In November 2016 the Office of the Inspector of Prisons, an independent statutory body, released assessments of the prisoner complaints procedures and health care. The office found significant deficiencies related to the operation of the prisoner complaints procedures, notably that there was no external, independent appeal process. One of the key recommendations in the inspectors’ report was that prisoners’ complaints should be subject to review by the Office of the Ombudsman, who would also be able to deal with complaints directly in case of undue delay.

An August report by the Health Information and Quality Authority (HIQA–a government-funded agency that monitors the safety and quality of health care) highlighted shortcomings at the Oberstown facility. It found some residents were forced to spend a week or longer isolated from their peers and without access to fresh air. It also noted that fire safety policy was not fully implemented despite being identified by an HIQA inspection in 2015.

In June a security breach at Oberstown resulted in damage to the facility, physical threats to personnel, and the escape of two youths from the facility. Both youths were recovered and returned within one week.

A small number of prisoners in older facilities continued to lack sanitary facilities in their cells and had to use chamber pots in a practice known as “slopping out,” which national and international humanitarian organizations referred to as inhuman treatment. Human rights groups continued to criticize understaffing and poor working conditions at the Central Mental Health Hospital in Dundrum, the country’s only secure mental health facility.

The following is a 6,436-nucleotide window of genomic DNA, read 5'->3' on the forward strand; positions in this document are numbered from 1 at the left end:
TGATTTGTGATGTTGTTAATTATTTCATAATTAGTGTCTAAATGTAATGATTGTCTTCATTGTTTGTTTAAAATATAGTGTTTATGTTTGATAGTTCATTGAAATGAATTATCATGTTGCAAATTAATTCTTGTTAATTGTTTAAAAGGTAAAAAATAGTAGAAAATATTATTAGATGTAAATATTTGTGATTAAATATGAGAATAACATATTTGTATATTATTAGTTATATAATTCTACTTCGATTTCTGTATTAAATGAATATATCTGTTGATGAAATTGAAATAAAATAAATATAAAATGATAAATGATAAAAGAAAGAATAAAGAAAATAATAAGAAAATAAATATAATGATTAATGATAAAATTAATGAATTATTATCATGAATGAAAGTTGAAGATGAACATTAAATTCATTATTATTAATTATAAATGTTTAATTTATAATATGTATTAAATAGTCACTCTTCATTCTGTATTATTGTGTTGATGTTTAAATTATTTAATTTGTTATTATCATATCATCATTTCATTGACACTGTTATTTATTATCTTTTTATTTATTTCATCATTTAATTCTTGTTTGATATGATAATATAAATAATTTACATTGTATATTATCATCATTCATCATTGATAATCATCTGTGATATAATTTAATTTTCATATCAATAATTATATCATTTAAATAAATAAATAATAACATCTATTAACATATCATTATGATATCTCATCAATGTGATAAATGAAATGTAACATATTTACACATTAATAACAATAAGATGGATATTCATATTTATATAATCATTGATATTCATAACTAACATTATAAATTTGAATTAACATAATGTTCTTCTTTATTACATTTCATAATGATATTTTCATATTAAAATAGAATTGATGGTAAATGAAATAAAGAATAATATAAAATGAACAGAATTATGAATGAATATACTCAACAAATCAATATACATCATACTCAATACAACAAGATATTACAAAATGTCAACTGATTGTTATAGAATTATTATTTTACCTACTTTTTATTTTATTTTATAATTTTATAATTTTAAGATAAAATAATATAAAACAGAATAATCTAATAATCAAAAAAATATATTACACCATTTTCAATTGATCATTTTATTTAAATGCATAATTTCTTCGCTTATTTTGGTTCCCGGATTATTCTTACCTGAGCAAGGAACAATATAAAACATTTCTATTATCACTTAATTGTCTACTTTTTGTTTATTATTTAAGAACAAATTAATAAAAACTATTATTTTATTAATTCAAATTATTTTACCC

Administration: The inspector of prisons has oversight of the complaints system. Prisoners can submit complaints about their treatment to the prison service. IHREC’s Human Rights Committee expressed concern in September in their Submission to UN Human Rights Committee that complaint procedures did not provide for a fully independent system to deal with all serious complaints. An August 2016 report by the inspector of prisons said that while the overall complaints system was reliable, it was lacking in several areas due to the failure of employees to observe the agreed protocol, a lack of independent oversight, and a general absence of accountability.